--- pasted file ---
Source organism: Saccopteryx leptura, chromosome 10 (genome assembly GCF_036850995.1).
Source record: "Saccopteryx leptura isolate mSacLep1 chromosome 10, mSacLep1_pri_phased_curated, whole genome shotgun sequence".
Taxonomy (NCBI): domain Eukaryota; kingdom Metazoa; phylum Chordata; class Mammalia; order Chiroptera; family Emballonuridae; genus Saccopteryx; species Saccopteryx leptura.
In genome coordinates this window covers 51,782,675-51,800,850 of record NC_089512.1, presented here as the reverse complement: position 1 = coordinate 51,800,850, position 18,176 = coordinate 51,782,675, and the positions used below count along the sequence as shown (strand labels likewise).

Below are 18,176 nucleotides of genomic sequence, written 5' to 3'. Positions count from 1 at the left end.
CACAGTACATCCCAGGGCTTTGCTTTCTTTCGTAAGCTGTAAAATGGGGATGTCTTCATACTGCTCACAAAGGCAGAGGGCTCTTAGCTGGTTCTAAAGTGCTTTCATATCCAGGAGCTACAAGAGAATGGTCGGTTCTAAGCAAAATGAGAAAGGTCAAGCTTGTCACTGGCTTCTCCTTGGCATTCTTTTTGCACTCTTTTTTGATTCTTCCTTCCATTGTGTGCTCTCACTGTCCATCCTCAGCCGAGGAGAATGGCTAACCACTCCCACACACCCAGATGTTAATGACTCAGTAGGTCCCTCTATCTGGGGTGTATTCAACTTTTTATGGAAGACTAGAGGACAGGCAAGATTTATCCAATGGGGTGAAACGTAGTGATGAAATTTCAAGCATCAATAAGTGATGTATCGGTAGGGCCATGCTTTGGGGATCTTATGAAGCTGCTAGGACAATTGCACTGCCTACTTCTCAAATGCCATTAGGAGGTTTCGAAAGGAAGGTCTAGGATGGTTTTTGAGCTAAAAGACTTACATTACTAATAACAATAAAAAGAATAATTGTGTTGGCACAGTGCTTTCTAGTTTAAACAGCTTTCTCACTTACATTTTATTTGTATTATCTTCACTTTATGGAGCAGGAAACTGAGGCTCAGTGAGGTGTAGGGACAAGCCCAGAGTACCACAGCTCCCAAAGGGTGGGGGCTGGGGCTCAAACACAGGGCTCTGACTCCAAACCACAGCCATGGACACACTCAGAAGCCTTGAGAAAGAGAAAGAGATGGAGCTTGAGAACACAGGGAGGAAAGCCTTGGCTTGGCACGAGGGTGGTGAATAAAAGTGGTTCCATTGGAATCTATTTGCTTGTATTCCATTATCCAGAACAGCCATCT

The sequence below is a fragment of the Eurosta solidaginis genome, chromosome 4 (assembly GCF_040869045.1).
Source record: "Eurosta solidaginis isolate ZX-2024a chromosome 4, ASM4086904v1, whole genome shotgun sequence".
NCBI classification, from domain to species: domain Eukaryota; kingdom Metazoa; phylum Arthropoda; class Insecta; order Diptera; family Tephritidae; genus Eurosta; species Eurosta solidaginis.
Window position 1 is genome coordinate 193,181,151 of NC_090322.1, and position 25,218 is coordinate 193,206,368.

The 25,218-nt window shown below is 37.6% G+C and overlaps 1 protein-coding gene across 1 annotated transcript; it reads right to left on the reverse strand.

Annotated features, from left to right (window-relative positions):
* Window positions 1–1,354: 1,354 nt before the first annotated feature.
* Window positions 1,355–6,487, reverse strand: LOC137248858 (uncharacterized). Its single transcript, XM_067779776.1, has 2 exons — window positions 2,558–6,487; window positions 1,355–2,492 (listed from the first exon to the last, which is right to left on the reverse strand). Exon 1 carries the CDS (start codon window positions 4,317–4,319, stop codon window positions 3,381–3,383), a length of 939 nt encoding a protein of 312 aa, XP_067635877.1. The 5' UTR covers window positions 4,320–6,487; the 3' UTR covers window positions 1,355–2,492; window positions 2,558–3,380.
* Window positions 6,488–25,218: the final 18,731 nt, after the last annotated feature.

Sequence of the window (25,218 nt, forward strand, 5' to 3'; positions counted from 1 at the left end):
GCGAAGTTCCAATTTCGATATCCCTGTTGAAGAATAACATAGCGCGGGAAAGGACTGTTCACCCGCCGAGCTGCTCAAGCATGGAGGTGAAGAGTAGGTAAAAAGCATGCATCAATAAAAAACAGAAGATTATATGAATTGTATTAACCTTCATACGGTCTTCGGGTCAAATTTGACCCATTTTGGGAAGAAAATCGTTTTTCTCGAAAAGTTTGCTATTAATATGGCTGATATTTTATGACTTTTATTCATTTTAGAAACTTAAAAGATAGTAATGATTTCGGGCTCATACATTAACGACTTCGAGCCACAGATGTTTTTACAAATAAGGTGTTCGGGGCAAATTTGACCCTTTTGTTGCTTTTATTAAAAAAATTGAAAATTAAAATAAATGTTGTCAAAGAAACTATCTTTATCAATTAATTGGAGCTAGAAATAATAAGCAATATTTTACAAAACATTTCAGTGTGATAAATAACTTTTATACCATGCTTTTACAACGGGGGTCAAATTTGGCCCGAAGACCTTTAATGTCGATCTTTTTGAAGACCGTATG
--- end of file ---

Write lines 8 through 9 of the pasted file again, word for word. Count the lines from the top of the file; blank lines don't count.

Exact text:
Source record: "Eurosta solidaginis isolate ZX-2024a chromosome 4, ASM4086904v1, whole genome shotgun sequence".
NCBI classification, from domain to species: domain Eukaryota; kingdom Metazoa; phylum Arthropoda; class Insecta; order Diptera; family Tephritidae; genus Eurosta; species Eurosta solidaginis.